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A Silent Movie Star’s Legacy: the Fairy Dollhouse

Colleen Moore who was born Kathleen Morrison, on August 19, 1899 in Port Huron, Michigan, went on to become a legend of the silent screen. From her earliest years Colleen had two loves: dollhouses and the movies. By the age of 15, Colleen had undergone a screen test with D.W. Griffith, a film director and she was on her way. She went on to play the heroine in a variety of Hollywood Western silent movies and later talking pictures.

It was Colleen’s aunts who encouraged her other love of dollhouses and miniatures. They travelled extensively and brought her unusual miniatures for her dollhouses every trip they took. Supposedly, Colleen’s first dollhouse was an empty cigar box. As she got older it was her third husband Homer Hargrave that helped finance her love of dollhouses.

Colleen’s love of dollhouses did not diminish as she got older. In 1928, at the height of her popularity, Colleen’s father and Horace Jackson, an architect and a friend in the business of set design created a large dollhouse which is nine feet square and twelve feet high. Harold Grieve a set designer and interior designer created the stunning and unusual interior of what was first known as the Colleen Moore Dollhouse. The concept behind the dollhouse was to create a fantasy castle with no basis in reality. Other film professionals almost 700 in total are also credited with adding their talents to the dollhouse. Artists and craftsmen included lighting specialists, Chinese jade artists, and jewelers from Beverly Hills. Colleen contributed unique miniature items to the dollhouse for the rest of her life. The dollhouse contains over 2,000 miniatures and was built at an expense of $500,000.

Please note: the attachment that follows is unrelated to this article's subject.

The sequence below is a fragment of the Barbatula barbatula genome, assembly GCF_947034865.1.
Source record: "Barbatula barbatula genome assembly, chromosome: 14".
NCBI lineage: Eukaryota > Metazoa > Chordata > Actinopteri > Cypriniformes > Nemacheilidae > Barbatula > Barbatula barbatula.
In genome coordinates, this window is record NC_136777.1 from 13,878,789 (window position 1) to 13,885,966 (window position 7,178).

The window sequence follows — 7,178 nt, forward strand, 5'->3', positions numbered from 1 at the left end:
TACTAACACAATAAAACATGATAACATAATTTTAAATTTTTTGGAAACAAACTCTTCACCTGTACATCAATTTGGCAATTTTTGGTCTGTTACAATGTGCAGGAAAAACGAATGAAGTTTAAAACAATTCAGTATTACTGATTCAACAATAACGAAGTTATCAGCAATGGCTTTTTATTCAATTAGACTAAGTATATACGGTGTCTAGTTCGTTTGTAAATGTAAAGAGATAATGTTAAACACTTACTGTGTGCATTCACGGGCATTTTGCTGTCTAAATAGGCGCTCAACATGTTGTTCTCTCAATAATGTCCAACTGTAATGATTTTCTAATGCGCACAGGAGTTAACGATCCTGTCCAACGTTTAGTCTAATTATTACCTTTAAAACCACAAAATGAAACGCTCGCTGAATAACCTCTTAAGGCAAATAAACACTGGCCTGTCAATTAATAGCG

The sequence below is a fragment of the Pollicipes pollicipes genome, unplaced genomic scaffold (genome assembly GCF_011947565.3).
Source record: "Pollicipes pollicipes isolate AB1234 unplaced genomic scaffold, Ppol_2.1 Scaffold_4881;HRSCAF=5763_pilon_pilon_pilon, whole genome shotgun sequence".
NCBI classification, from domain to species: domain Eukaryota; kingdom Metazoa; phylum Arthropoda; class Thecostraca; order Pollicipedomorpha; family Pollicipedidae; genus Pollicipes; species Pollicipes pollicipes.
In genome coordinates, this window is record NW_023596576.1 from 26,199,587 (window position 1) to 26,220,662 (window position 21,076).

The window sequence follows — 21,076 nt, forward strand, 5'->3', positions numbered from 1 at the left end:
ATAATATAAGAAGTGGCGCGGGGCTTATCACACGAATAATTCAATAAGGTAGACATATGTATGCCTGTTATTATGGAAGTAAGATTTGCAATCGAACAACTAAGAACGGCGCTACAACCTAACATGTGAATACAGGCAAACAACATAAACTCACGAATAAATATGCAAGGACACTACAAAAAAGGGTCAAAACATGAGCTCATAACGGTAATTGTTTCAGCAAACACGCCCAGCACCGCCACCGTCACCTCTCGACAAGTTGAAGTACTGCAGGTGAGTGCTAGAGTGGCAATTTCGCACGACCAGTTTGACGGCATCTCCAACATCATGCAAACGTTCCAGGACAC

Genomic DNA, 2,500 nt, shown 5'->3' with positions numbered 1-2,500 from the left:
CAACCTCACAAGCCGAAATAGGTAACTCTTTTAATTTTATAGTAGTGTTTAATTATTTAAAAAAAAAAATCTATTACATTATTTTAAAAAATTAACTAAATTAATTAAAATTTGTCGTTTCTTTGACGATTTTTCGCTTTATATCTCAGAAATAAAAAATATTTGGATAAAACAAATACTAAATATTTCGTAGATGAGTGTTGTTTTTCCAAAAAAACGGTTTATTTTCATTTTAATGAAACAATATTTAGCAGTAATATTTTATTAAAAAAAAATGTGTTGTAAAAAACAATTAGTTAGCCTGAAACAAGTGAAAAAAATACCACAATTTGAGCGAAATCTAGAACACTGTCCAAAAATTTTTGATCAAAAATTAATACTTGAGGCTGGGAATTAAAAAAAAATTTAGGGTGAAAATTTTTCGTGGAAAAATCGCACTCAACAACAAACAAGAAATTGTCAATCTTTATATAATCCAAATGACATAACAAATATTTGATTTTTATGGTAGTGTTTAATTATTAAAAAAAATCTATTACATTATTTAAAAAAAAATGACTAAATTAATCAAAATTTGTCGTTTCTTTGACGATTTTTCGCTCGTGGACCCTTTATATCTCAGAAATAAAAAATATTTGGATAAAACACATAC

The unique design which travelled around the country as an exhibit is modular in structure so that it can be quickly broken down and easily packed. Colleen’s Fairy Castle was used to raise money for children during the Great Depression. Between 1935 and 1939, the dollhouse exhibit visited most major cities in the United States and raised more than $650,000 for a variety of charities for children.

Eventually the Colleen Moore Dollhouse was given to the Museum of Science and Industry in Chicago, Illinois. According to museum statistics the dollhouse is seen by approximately 1.5 million people each year. The dollhouse is now known as the Fairy Castle and is a permanent fixture of the museum.

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